Ukraine crisis pushes Bund yields to new record low below 1 pct
(Recasts with further fall in Bund yields, fresh analyst comments)
By Emelia Sithole-Matarise
LONDON Aug 15 (Reuters) - German Bund yields hit a new record low on Friday as reports of attacks in Ukraine on a Russian convoy added impetus to a market buoyed by bets for more European Central Bank policy easing.
A Ukraine military spokesman said Ukrainian forces had engaged and destroyed part of an armed convoy that Russia says is humanitarian aid for pro-Moscow separatists in eastern Ukraine.
The confirmation by Kiev that its forces clashed with Russian troops inside Ukraine spurred flows into assets perceived to be safe such as top-rated German, U.S. and British bonds. Riskier assets such as equities cut gains.
Bund yields dropped 5.6 basis points to a record low of 0.958 percent, notching their biggest weekly percentage fall since the week ending Sept. 27, 2013.
They initially breached that 1 percent level for the first time on Thursday after data showed the euro zone economy failed to grow in the second quarter, even before sanctions the West and Russia imposed on each other over the conflict in Ukraine started to bite.
Many in the market expect yields to hug these lows or go even lower in coming days if the fighting in Ukraine escalates over the weekend and as the outlook on the euro zone economy increases expectations of more aggressive policy easing from the European Central Bank.
"There's the huge risk that there could be a major military involvement of Russia in Ukraine and this would be an even worse situation compared to the one we had when there was this (Russian) involvement in Crimea," said Daniel Lenz, a bond strategist at DZ Bank.
"The Bund is very much the heat curve (map) for what's happening in this geopolitical situation. Now I would not bet on any limit to the downside (in Bund yields) if there really was an attack on this Russian convoy."
Yields on lower-rated Italian and Spanish bonds also hit all-time lows at 2.579 percent and 2.272 percent respectively, on the market belief that the ECB will eventually have to embark on asset purchases, a monetary policy tool known as quantitative easing.
The ECB is unlikely to take fresh measures in the next few months as it wants to assess the impact of cheap four-year loans to the banking sector it will start to dole out in September and December.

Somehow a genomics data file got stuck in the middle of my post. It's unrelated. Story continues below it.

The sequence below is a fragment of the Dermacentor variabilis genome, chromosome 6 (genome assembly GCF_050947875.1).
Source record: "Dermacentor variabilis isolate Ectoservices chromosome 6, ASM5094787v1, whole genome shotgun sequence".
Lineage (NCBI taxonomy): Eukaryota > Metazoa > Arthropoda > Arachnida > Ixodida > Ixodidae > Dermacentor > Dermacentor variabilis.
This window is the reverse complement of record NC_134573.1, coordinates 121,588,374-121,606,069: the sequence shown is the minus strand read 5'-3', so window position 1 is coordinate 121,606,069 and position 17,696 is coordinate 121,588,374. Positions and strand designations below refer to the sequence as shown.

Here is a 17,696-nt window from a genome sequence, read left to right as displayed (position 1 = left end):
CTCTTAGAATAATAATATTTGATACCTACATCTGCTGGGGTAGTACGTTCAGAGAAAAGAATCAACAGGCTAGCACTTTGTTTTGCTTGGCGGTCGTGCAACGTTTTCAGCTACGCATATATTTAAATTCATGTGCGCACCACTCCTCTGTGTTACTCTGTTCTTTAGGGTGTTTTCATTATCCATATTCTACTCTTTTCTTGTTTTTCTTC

But pressure on it to act sooner rather than later could accelerate next week if preliminary euro zone manufacturing activity data shows counter sanctions between the West and Russia are beginning to take a toll.
"If QE expectations do accelerate, expect sharper moves downward in Bund yields, but if QE continues to be delayed, this will also benefit nominal bonds as the market will price mounting deflation risk and a central bank far behind the curve. Neither hurts core bonds," RBS strategists said in a note.
They said they would not be sellers of Bunds even if yields were to fall below the 0.96 percent level. That is the level at which Bunds would become "statistically expensive", according to the RBS strategists' own fair-value models which take into account inflation, private sector loan growth and manufacturing activity surveys.
"Even if Bunds get to 95 basis points, we would not be sellers with data momentum still slowing; rather, our concern would be that longs (buyers) would move further down the curve from 10-year (Bunds)," they said.
The ultra-low level in German yields is stoking fears that the euro zone is facing a "lost decade" of economic stagnation and incessant struggle to lift inflation, similar to that of Japan.
Some in the market are, however, cautious.
"We still don't believe the euro area is going into Japan-style deflation," said Martin Harvey, portfolio manager (fixed income) at Threadneedle Investments.
"Therefore on the medium-term basis we think the (Bund) valuations here are poor but you have to respect that the changes that we've seen over the last couple of weeks are going to influence those yields lower still. We maintain a defensive position in terms of bond markets," he said. (Editing by Susan Fenton)
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